Men: Would You be Willing to Wear a Women’s Ski Boot if it Fit You Better than a Men’s Boot?

Gregg Frantz | | BrainsBrains
Bootfitting. Photo Credit: Sport Matt

There are many essential pieces of equipment required to be able to ski properly and comfortably while you’re on the mountain. However, which piece of equipment is most important to a skier or rider and why? Skiers and riders will all have different opinions on what is most important to them: skis, helmets, clothing, or other equipment that they feel is most vital to them. It is not surprising though that most skiers or riders choose their boots as the most important piece of equipment they use while on the mountain.

Boots are what many professionals in the industry say are the most important piece of equipment that a skier or rider will use. It is the driving mechanism that enables you to control your skis or board and provides the stability and flexibility to navigate down the mountain. A few turns down the mountain is all a person needs to know that they are wearing the wrong pair of boots for them. Selecting the right boot for you should be done with the assistance of a professional boot-fitter who will ensure the process is done correctly. However, people have all different sizes and shapes of feet and that’s the same for the wide selection of boots in the market as well. What would most men do if a professional boot fitter recommended that a man was best suited to wear a pair of women’s boots?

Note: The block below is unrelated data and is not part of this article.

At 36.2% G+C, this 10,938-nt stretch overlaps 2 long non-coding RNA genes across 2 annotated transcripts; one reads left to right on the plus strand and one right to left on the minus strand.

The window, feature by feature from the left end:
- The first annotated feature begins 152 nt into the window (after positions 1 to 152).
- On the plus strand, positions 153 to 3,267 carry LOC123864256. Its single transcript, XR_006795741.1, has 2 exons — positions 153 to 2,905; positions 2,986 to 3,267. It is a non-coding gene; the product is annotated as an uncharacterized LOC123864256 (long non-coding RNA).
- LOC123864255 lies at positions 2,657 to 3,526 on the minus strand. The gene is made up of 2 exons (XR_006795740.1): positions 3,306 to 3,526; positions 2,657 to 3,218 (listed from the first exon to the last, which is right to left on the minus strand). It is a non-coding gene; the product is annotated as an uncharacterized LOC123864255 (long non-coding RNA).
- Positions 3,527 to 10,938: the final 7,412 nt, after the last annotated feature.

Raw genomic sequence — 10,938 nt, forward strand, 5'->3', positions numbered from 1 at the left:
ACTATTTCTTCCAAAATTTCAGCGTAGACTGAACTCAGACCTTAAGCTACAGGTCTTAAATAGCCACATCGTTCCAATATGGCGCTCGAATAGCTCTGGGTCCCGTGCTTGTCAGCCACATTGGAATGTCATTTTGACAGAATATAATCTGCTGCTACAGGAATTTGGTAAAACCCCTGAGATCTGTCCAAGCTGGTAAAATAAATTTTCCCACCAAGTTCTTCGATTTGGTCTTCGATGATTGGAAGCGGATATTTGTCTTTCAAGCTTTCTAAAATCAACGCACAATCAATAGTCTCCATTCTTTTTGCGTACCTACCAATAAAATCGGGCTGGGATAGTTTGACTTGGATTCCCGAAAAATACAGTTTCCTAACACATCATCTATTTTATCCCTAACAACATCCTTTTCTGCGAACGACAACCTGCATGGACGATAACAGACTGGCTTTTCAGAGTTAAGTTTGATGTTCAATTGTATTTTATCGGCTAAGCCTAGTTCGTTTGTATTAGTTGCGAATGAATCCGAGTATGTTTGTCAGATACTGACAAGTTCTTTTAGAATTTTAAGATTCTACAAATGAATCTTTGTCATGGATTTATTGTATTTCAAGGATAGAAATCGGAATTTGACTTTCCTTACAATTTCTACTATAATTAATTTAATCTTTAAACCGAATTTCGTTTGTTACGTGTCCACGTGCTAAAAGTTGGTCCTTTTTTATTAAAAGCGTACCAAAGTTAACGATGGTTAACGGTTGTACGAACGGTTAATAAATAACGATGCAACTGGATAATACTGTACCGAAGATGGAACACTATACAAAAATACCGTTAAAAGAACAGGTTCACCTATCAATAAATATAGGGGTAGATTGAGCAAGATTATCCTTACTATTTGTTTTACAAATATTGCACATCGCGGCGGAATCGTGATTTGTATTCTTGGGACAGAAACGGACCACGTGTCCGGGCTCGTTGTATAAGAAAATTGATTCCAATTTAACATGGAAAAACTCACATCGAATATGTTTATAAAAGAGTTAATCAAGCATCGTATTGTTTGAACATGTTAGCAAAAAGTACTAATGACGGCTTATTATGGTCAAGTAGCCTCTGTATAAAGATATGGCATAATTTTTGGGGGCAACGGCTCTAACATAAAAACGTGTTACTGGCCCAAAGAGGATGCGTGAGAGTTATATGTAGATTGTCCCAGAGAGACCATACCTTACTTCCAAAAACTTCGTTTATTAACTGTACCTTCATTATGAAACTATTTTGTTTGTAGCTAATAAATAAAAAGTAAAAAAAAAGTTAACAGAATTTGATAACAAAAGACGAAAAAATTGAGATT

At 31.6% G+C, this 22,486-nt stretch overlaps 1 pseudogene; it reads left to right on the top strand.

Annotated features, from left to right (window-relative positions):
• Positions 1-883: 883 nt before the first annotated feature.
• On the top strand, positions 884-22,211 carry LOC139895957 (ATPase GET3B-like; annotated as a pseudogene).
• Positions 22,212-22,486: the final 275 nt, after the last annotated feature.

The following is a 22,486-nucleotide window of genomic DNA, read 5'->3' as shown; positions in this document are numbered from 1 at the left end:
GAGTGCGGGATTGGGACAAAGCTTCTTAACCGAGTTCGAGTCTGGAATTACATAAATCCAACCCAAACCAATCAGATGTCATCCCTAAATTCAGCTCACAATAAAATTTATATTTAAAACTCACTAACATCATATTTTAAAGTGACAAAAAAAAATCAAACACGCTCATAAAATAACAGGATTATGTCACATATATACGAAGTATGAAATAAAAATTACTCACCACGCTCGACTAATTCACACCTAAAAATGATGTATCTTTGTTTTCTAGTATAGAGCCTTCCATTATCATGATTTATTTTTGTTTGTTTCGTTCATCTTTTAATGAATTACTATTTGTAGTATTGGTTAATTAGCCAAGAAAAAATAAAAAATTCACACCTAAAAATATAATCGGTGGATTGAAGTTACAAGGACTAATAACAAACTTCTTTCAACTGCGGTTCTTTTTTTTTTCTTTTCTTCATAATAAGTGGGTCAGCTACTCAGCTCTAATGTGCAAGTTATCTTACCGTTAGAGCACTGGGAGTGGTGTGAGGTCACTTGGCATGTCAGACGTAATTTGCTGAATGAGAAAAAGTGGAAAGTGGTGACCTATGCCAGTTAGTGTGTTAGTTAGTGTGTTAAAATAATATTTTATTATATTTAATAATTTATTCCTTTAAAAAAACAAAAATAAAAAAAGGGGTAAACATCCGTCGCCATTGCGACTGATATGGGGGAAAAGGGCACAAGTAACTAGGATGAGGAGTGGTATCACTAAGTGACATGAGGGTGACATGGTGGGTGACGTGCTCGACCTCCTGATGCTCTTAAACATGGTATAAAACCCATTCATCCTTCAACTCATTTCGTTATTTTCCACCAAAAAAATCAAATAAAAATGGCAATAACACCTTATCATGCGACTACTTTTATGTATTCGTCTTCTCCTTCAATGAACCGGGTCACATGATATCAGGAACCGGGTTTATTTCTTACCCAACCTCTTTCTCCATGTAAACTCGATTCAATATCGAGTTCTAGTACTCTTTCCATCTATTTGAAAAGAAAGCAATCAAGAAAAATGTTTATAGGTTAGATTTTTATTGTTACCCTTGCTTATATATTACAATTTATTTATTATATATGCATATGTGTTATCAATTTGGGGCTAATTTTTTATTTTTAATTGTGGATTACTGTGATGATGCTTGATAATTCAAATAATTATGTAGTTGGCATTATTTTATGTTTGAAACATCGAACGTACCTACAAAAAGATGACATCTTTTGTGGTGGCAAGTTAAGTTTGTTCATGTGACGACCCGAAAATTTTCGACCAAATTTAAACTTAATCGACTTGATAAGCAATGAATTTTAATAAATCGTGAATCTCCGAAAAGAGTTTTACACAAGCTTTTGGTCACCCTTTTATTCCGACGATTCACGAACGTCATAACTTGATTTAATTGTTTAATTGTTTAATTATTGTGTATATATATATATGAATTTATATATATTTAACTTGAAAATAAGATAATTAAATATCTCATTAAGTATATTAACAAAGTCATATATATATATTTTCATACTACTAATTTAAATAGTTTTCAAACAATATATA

It is a fair question to ask; with so many different styles of boots that are so technologically advanced, it could be very possible that the best boot for you is from the opposite gender. This is due to the simple fact that all people literally have different size feet and there is no “general setting” for defining a person’s foot shape. Some people have high arches or are flat-footed; some have wide feet or narrow feet, and those differences are key to figuring out what boot is best for you. Height and weight are important factors in skiing, but the most determining factor on what boot a person should get is based on the ability and skill level of the skier.

One big question that should be answered is: what is the difference between a men’s boot compared to a women’s boot? The biggest difference between a men’s and women’s ski boots is the height and the size of the boot’s cuff. Women tend to be shorter, therefore the boot’s height is smaller, and women’s calves tend to be more proportionally sized than men’s.

Anatomy of a Ski Boot. Photo Credit: Sports Experts

So, what exactly is a cuff on a pair of ski boots and why does it matter? The shell is the hard outer layer of the ski boot and consists of two parts, the lower shell and the cuff. The lower shell is the part where your foot is contained, and the cuff is the part that goes around your shin and lower leg. The cuff on a ski boot must match the angle of the lower leg and must be centered between the two sides of the cuff. This provides the skier with the ability to maintain proper balance while going down the mountain.

The general rule regarding how tight the cuff is on a boot directly relates to the skill level of the individual skier. Looser cuffs are geared towards beginners and allow them the ability to make corrections easier. Tighter fitting cuffs are desired by skiers who are more advanced and want immediate feedback when making quick and fast turns. An easy comparison to relate to is a loose or tight steering wheel on a car. Race cars’ steering wheels are very tight and require very little movement due to how fast they drive. This relates to a typical car that you would purchase at a dealership which is not designed to go 200mph down the road. Those cars do not need a tighter steering wheel and therefore are looser to allow the driver to make adjustments more easily.